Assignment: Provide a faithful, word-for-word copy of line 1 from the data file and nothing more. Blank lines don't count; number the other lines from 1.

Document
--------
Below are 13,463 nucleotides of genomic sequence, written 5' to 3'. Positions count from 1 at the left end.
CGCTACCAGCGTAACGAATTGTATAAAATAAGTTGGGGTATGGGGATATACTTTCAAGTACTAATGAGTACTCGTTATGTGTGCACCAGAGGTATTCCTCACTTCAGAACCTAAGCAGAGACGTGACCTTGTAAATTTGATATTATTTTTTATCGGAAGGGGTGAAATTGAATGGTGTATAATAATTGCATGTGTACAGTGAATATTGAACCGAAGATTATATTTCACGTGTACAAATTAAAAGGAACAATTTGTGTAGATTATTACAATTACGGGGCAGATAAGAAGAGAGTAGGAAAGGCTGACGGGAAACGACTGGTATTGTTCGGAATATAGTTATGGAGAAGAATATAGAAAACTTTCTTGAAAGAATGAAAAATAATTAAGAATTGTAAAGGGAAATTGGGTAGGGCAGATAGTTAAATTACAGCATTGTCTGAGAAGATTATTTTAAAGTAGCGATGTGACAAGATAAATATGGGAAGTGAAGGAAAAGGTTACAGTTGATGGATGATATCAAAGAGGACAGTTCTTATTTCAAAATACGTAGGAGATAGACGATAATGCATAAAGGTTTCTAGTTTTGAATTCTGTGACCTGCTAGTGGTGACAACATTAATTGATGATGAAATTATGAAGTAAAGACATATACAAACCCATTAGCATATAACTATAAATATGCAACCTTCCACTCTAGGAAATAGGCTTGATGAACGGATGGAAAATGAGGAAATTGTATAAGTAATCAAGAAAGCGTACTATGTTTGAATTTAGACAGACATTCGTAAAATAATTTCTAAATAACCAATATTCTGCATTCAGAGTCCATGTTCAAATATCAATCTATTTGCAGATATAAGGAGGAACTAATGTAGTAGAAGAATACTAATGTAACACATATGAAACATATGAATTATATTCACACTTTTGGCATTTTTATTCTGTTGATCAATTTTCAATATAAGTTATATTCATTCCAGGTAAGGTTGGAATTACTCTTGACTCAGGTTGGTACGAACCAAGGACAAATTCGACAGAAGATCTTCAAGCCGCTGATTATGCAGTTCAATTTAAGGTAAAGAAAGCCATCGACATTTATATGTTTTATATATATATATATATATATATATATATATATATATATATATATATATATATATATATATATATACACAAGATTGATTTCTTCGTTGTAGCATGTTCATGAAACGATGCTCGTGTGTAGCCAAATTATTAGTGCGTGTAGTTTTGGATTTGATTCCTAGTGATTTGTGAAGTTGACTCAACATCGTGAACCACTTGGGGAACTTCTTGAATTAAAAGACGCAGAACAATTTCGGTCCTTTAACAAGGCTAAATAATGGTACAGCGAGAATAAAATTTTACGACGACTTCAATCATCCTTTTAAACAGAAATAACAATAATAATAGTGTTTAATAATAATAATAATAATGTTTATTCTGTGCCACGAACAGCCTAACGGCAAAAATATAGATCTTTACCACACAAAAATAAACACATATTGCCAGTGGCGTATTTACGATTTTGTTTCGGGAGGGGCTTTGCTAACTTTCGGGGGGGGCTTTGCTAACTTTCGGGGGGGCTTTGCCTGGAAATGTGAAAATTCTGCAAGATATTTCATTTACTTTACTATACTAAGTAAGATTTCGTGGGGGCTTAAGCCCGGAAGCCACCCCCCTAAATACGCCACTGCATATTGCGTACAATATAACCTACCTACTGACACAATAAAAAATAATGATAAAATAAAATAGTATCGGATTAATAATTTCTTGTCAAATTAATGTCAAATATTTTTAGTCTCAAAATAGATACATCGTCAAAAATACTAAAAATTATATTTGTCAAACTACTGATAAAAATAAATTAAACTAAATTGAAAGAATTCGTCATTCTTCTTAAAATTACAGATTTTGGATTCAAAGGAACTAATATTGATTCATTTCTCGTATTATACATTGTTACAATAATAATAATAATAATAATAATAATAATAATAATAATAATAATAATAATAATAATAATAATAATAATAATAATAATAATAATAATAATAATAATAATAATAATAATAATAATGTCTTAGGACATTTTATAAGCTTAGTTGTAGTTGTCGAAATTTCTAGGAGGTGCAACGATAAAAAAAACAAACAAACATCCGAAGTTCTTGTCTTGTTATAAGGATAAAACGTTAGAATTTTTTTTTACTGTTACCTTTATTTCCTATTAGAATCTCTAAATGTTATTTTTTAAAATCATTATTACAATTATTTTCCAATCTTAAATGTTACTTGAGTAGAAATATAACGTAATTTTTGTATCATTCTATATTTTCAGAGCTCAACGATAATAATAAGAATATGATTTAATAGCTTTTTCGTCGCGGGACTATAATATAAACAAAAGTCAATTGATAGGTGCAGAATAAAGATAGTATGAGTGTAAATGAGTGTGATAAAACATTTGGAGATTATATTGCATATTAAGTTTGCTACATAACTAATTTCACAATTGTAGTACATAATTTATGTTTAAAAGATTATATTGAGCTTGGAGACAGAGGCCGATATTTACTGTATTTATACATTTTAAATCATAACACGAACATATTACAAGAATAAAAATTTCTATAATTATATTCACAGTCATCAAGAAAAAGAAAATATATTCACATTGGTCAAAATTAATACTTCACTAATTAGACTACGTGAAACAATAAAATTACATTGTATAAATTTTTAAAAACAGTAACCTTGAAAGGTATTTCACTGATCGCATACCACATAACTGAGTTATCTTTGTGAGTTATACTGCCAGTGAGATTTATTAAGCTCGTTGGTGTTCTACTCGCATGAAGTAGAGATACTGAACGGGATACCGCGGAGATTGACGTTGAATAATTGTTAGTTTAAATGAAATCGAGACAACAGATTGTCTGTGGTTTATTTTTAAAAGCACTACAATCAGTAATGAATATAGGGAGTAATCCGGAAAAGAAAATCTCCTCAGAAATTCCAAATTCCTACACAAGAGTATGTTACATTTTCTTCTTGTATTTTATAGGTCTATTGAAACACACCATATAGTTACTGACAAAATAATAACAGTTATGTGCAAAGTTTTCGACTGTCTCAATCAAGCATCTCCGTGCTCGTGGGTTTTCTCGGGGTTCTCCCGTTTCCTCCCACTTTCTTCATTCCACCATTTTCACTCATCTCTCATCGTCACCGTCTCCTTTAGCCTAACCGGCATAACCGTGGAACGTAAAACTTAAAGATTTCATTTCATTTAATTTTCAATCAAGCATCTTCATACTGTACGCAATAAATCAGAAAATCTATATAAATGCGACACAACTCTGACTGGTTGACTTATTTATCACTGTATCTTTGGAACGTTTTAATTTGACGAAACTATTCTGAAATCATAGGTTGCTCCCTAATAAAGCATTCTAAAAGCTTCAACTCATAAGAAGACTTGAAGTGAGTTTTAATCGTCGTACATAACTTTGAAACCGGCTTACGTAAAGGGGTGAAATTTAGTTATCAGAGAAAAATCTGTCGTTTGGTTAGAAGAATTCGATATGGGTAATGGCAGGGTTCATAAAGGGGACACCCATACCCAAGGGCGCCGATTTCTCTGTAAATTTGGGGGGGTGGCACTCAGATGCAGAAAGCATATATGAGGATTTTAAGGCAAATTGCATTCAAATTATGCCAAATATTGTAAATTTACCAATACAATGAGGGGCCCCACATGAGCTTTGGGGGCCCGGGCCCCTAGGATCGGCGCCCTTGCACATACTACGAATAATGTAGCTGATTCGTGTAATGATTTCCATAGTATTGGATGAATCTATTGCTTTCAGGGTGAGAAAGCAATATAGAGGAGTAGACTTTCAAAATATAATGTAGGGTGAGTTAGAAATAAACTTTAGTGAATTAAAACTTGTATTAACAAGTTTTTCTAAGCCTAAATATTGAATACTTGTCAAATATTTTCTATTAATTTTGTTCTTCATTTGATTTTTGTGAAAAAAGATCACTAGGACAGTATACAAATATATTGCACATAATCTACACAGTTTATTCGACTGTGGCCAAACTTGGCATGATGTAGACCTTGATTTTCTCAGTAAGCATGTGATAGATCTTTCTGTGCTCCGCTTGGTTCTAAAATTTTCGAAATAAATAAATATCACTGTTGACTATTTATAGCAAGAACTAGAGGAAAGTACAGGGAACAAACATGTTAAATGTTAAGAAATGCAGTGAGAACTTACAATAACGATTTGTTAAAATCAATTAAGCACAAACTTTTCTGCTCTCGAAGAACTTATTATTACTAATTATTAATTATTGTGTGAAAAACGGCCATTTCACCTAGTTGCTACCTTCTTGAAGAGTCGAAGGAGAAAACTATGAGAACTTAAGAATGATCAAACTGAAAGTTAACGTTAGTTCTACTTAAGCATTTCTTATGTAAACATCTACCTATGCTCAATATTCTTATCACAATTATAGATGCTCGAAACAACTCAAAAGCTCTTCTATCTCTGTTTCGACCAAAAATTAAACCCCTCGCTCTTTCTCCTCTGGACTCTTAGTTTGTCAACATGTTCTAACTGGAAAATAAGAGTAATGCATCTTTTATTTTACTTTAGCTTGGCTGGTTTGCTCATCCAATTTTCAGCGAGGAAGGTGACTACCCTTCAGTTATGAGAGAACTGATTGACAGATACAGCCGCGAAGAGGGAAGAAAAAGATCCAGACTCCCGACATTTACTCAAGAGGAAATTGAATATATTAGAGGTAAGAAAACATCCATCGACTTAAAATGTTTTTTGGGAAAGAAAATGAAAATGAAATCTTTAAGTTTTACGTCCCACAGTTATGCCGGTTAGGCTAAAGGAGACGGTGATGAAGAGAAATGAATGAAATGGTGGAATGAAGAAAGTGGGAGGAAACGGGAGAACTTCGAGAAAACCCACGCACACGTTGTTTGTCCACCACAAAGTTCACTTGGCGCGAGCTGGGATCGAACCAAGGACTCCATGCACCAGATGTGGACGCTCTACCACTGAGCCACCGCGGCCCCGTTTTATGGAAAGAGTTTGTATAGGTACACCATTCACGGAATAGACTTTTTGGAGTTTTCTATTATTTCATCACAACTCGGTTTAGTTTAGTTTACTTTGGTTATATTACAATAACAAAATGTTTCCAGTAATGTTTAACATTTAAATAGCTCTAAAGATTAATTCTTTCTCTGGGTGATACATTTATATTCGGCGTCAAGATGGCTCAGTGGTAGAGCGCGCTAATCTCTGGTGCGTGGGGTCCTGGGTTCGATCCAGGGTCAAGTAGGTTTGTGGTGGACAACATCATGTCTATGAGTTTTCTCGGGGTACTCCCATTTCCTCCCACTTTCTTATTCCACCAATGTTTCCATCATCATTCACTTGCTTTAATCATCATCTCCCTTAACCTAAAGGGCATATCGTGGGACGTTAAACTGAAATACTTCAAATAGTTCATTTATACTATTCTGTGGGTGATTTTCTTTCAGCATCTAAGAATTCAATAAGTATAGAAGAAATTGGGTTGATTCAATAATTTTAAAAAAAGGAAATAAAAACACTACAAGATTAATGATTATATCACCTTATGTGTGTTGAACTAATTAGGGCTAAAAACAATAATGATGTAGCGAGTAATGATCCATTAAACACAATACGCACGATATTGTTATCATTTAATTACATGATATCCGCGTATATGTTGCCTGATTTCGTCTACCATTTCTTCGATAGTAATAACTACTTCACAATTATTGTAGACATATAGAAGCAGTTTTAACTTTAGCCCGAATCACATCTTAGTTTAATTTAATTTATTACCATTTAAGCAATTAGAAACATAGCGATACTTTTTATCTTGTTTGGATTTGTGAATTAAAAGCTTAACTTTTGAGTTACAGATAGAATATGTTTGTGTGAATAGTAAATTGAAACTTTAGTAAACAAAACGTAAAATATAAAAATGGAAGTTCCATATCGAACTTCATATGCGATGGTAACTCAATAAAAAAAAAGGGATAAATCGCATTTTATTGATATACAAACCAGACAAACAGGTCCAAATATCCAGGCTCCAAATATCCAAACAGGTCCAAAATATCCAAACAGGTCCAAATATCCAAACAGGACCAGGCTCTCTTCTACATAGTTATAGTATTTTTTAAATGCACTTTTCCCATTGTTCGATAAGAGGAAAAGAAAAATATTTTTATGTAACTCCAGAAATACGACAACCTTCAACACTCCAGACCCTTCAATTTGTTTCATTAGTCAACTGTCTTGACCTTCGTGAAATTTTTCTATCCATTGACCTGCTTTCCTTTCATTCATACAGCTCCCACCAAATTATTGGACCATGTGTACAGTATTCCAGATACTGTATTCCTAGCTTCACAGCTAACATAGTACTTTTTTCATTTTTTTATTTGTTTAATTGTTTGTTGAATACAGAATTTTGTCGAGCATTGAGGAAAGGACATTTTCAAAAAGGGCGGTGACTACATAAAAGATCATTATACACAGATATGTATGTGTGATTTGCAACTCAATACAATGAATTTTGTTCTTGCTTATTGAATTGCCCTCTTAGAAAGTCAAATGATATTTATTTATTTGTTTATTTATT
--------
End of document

Below are 13,463 nucleotides of genomic sequence, written 5' to 3'. Positions count from 1 at the left end.